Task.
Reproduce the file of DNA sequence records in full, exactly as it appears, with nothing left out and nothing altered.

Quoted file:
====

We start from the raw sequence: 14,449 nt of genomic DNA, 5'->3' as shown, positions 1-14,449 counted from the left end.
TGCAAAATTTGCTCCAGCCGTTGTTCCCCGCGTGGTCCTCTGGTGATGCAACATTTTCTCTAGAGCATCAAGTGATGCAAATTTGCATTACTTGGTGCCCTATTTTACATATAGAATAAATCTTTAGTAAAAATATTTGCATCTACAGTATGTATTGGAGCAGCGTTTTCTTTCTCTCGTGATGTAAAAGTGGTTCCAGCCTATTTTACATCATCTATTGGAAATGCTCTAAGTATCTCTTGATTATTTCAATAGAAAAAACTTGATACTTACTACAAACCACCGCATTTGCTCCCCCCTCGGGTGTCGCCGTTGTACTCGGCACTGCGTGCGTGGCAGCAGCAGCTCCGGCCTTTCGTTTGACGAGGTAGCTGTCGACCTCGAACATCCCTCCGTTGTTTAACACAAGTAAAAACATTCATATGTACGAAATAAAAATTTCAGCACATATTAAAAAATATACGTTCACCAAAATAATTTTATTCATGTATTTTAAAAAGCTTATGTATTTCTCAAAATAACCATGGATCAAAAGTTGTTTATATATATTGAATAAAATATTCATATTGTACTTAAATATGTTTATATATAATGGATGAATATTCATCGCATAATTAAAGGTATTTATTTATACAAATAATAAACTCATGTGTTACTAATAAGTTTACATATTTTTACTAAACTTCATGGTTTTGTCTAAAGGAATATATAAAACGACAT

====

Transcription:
We start from the raw sequence: 14,449 nt of genomic DNA, 5'->3' as shown, positions 1-14,449 counted from the left end.
TGCAAAATTTGCTCCAGCCGTTGTTCCCCGCGTGGTCCTCTGGTGATGCAACATTTTCTCTAGAGCATCAAGTGATGCAAATTTGCATTACTTGGTGCCCTATTTTACATATAGAATAAATCTTTAGTAAAAATATTTGCATCTACAGTATGTATTGGAGCAGCGTTTTCTTTCTCTCGTGATGTAAAAGTGGTTCCAGCCTATTTTACATCATCTATTGGAAATGCTCTAAGTATCTCTTGATTATTTCAATAGAAAAAACTTGATACTTACTACAAACCACCGCATTTGCTCCCCCCTCGGGTGTCGCCGTTGTACTCGGCACTGCGTGCGTGGCAGCAGCAGCTCCGGCCTTTCGTTTGACGAGGTAGCTGTCGACCTCGAACATCCCTCCGTTGTTTAACACAAGTAAAAACATTCATATGTACGAAATAAAAATTTCAGCACATATTAAAAAATATACGTTCACCAAAATAATTTTATTCATGTATTTTAAAAAGCTTATGTATTTCTCAAAATAACCATGGATCAAAAGTTGTTTATATATATTGAATAAAATATTCATATTGTACTTAAATATGTTTATATATAATGGATGAATATTCATCGCATAATTAAAGGTATTTATTTATACAAATAATAAACTCATGTGTTACTAATAAGTTTACATATTTTTACTAAACTTCATGGTTTTGTCTAAAGGAATATATAAAACGACAT